Growing up, Dustin Plunkett had a speech impediment and slurred his words. Who knew the kid who had a tough time making friends would grow up to be both a TV broadcaster and a mentor for athletes with special needs?
Plunkett, aged 37, also has an intellectual disability; he wasn’t able to pronounce words with the letters S, T, or P as a child. “All you would hear was more air than sound,” Plunkett says. “It was hard for me to talk and communicate and make friends.”
Then, in fifth grade, his speech therapist diagnosed him with a cleft palate. This is a condition in which the roof of the mouth, the palate, doesn’t properly join together while the fetus is in utero. Plunkett is grateful for that diagnosis, as well as for the four-hour surgery and three-month recovery that followed. During this time, he was only able to eat soft foods delivered by syringe.
After the operated area healed, Plunkett attended remedial speech therapy, which over time helped him overcome his stuttering and slurring. “It changed things a lot,” he says. “I was able to communicate better. I wasn’t scared to go and talk to people and try to make friends.”
A Special Olympics rising star
After those early experiences, Plunkett became more heavily involved in team sports and activities. Over 20 years ago he joined Special Olympics Southern California, in which he took up softball (his favorite sport), floor hockey, basketball, flag football, tennis, and bowling.
It was at one of these sporting events that, in 2004, Plunkett’s coach asked him why his cheeks were swollen, and if he was in pain. Though Plunkett wasn’t in pain, he listened to his coach when he encouraged him to get his cheeks checked out at Special Smiles during the summer games. The Special Smiles program is part of the Special Olympics Healthy Athletes® initiative, which offers free health and dental screenings to athletes.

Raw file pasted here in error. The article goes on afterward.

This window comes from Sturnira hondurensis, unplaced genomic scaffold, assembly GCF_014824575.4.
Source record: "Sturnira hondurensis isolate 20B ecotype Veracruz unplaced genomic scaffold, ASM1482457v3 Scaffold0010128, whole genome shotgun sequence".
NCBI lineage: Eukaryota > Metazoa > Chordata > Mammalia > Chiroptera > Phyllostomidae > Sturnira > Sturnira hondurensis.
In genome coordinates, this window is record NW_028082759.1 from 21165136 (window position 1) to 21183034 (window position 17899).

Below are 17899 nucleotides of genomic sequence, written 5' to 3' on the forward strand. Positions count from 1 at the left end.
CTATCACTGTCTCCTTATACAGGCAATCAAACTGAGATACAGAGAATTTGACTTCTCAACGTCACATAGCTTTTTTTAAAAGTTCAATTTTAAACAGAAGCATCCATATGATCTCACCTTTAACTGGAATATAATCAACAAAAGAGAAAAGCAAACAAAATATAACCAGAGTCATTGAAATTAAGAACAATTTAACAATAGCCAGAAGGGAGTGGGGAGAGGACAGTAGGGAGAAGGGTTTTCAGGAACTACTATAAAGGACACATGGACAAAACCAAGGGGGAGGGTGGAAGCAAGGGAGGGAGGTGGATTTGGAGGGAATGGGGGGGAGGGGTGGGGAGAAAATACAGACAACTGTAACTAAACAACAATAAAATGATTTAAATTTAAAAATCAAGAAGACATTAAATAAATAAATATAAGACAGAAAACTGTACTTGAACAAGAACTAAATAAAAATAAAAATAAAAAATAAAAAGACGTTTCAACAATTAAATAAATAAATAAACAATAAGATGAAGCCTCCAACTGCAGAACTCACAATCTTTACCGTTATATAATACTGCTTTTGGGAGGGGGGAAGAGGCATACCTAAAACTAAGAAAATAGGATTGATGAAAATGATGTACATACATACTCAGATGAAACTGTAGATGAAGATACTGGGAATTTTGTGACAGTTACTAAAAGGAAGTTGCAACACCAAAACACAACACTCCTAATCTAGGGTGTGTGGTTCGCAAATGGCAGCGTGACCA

“I was diagnosed with gum cancer,” says Plunkett, who after the diagnosis had oral surgery to remove the cancer. “Since this saved my life, now I always say that my heart is always in our Healthy Athletes program; especially Special Smiles. You never know what’s wrong with you until you get screened.”
Spreading the love
The experience was so impactful that Plunkett has since gone on to encourage other athletes to get screened themselves. In particular, Plunkett remembers urging one athlete experiencing mouth pain to get it checked out. The tests revealed that this athlete had a broken lower jaw that had also become infected.
Empowering patients is an important part of the work Plunkett does. He recalls doctors informing his parents about his diagnoses and treatments, rather than directly to him. Plunkett wants medical and dental schools to better teach doctors how to work with patients of all abilities.
“Our doctors that are a part of Healthy Athletes and Special Smiles are trained to work with people with intellectual disabilities and can really communicate on our level with us,” he says. “They tell us everything that’s going on, what’s wrong, and how to fix it.”
Plunkett, leader of leaders
From humble beginnings, Plunkett now runs the Special Olympics athlete leadership program. He feels blessed to be in this role, share his story and to help others share and write their own. “I started out so shy and not outgoing,” he remembers. “And now I’m all outgoing and sharing everything with the world.”
That once-shy kid just so happened to be an on-air broadcaster for ESPN’s coverage of the 2015 Special Olympics World Summer Games and the 2017 Special Olympics World Winter Games.